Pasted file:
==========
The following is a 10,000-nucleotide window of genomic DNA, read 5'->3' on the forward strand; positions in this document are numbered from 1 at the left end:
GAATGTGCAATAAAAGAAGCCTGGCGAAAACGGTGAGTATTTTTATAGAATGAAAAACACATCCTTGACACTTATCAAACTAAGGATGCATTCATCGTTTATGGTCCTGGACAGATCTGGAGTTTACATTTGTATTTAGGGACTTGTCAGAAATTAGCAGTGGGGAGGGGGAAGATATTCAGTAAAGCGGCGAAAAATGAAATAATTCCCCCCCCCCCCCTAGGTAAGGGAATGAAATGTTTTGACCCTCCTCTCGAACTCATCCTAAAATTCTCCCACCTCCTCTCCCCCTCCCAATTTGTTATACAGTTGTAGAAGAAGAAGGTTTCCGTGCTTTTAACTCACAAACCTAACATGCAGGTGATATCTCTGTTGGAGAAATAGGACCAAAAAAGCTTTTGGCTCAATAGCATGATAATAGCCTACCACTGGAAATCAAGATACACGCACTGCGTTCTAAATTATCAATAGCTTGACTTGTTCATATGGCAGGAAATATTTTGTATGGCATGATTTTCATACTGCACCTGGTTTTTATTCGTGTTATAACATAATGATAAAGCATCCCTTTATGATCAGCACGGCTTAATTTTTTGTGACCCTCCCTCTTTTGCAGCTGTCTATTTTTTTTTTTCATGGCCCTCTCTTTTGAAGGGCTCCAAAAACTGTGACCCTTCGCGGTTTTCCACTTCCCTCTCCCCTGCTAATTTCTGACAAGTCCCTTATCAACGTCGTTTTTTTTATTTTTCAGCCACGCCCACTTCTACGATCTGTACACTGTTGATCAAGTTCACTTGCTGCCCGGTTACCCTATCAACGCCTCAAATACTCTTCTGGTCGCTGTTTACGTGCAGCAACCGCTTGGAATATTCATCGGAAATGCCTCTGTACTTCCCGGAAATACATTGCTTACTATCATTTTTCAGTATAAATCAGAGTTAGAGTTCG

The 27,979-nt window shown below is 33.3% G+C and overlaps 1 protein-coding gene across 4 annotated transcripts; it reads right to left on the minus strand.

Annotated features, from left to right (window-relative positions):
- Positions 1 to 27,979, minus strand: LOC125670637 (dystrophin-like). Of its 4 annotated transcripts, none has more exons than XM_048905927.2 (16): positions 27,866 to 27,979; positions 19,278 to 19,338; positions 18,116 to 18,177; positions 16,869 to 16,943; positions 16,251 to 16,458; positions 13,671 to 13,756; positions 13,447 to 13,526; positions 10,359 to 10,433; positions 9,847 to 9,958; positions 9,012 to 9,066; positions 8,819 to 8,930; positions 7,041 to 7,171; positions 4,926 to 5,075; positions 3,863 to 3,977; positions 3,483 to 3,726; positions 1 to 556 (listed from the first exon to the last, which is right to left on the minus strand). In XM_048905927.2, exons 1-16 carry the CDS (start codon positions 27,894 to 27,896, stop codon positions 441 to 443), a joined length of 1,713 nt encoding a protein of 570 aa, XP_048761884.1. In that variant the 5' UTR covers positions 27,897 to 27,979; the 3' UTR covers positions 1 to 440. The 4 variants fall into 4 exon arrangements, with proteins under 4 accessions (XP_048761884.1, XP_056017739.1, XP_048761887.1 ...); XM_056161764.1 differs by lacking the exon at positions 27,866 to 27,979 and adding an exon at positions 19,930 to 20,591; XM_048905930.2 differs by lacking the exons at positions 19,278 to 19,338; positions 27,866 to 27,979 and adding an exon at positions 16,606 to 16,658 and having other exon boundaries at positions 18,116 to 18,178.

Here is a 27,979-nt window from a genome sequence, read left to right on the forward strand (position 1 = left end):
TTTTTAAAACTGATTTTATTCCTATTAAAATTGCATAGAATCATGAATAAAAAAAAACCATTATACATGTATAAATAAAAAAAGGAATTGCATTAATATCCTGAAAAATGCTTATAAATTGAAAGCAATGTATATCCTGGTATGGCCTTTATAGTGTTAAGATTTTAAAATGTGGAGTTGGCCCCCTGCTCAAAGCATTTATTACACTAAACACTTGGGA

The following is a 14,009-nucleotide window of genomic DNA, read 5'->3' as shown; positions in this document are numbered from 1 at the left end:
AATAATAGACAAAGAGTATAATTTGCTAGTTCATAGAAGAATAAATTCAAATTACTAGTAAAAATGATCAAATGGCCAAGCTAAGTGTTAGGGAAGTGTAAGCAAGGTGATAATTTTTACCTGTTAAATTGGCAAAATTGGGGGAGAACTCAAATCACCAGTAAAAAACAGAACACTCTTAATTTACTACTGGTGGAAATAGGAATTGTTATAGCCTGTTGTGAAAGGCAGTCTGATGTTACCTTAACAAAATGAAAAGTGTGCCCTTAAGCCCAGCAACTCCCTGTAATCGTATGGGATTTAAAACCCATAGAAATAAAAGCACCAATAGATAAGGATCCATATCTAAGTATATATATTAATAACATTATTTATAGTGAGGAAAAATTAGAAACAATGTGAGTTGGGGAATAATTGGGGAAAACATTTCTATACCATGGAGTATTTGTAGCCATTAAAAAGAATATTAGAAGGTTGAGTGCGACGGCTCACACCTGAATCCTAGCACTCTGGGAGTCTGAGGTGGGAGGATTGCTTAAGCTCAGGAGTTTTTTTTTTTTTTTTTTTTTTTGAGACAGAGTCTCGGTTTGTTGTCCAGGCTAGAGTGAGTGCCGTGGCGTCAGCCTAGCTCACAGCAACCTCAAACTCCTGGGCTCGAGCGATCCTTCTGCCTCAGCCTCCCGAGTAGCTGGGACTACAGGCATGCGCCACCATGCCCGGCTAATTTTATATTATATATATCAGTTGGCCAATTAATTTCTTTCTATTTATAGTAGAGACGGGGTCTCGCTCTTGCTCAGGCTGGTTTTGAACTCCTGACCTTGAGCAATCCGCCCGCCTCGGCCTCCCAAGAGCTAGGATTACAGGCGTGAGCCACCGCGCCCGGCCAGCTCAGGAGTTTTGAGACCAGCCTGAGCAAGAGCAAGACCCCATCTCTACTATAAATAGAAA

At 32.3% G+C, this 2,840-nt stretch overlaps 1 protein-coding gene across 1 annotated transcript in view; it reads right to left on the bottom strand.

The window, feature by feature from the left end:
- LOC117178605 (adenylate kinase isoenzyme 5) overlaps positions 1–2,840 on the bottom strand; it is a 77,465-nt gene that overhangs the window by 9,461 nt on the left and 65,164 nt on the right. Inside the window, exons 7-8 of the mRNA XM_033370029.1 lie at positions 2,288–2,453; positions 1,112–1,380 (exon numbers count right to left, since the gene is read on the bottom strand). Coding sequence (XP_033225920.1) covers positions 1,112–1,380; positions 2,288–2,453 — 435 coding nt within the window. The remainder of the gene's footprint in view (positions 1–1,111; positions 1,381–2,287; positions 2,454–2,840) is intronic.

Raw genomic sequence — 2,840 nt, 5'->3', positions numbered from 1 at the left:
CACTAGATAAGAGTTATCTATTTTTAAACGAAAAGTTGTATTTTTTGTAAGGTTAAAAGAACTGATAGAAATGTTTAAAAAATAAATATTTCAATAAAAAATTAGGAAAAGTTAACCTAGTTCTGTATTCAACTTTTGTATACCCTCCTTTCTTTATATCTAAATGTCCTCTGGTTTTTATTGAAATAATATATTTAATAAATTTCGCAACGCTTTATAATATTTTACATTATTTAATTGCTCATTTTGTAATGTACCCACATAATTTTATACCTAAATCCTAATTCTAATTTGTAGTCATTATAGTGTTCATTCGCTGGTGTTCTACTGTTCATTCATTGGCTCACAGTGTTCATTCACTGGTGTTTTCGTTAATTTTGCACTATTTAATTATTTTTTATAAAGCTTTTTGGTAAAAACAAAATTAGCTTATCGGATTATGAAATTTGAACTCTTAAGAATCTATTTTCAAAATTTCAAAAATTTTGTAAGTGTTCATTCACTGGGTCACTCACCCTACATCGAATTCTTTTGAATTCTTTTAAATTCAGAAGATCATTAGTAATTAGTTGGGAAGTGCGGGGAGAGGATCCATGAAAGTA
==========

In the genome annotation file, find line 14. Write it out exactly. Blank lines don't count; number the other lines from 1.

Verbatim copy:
CACTAGATAAGAGTTATCTATTTTTAAACGAAAAGTTGTATTTTTTGTAAGGTTAAAAGAACTGATAGAAATGTTTAAAAAATAAATATTTCAATAAAAAATTAGGAAAAGTTAACCTAGTTCTGTATTCAACTTTTGTATACCCTCCTTTCTTTATATCTAAATGTCCTCTGGTTTTTATTGAAATAATATATTTAATAAATTTCGCAACGCTTTATAATATTTTACATTATTTAATTGCTCATTTTGTAATGTACCCACATAATTTTATACCTAAATCCTAATTCTAATTTGTAGTCATTATAGTGTTCATTCGCTGGTGTTCTACTGTTCATTCATTGGCTCACAGTGTTCATTCACTGGTGTTTTCGTTAATTTTGCACTATTTAATTATTTTTTATAAAGCTTTTTGGTAAAAACAAAATTAGCTTATCGGATTATGAAATTTGAACTCTTAAGAATCTATTTTCAAAATTTCAAAAATTTTGTAAGTGTTCATTCACTGGGTCACTCACCCTACATCGAATTCTTTTGAATTCTTTTAAATTCAGAAGATCATTAGTAATTAGTTGGGAAGTGCGGGGAGAGGATCCATGAAAGTA